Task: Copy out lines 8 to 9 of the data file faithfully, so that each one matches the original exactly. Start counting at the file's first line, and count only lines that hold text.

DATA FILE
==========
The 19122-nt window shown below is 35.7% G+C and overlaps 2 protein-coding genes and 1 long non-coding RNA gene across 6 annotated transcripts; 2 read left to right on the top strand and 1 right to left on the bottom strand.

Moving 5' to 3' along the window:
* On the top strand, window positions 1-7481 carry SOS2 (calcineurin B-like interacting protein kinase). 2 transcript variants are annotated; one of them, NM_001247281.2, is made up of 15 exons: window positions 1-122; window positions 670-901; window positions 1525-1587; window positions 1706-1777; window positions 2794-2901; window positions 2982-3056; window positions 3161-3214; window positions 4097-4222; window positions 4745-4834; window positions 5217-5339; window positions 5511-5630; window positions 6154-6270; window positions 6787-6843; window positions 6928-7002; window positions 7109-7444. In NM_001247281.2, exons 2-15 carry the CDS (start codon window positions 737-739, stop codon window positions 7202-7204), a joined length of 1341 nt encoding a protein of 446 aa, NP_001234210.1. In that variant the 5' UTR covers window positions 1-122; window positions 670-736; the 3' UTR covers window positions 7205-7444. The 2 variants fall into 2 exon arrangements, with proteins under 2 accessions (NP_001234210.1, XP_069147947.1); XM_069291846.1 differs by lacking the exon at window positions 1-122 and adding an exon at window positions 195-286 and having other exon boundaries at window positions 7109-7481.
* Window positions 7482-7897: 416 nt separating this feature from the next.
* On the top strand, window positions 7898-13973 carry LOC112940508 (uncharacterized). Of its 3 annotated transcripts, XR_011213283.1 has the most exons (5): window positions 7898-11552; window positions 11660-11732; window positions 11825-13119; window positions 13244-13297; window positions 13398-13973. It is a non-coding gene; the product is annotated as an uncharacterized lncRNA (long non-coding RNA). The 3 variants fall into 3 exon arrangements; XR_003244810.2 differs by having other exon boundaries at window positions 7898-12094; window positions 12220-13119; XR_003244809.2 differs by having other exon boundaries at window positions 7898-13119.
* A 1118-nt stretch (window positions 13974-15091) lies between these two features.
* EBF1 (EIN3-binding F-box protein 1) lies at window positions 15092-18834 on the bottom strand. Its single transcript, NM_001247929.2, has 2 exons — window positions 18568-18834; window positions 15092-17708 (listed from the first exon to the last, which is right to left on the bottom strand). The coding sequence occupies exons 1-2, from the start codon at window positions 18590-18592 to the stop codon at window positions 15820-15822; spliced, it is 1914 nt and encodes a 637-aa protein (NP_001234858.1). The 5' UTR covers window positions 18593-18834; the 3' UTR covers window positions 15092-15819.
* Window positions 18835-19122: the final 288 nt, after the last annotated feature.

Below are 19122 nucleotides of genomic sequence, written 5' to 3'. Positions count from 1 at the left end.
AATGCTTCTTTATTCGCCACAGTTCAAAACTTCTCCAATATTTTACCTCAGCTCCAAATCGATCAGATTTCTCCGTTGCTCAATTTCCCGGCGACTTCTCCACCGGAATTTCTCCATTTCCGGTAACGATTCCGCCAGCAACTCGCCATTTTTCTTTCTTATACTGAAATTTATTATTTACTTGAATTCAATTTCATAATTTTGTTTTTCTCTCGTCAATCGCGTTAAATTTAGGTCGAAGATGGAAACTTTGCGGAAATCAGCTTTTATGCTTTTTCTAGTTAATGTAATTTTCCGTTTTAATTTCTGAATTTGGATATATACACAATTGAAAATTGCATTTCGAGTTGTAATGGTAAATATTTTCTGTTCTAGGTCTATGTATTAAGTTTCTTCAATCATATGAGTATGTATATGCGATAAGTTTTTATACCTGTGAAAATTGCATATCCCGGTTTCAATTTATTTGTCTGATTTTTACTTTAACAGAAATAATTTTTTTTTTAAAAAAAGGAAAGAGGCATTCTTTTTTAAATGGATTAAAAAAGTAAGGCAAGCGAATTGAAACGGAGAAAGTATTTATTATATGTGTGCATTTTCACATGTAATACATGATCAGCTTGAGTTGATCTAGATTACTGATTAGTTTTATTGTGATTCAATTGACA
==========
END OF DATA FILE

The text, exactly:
* Window positions 18835-19122: the final 288 nt, after the last annotated feature.

Below are 19122 nucleotides of genomic sequence, written 5' to 3'. Positions count from 1 at the left end.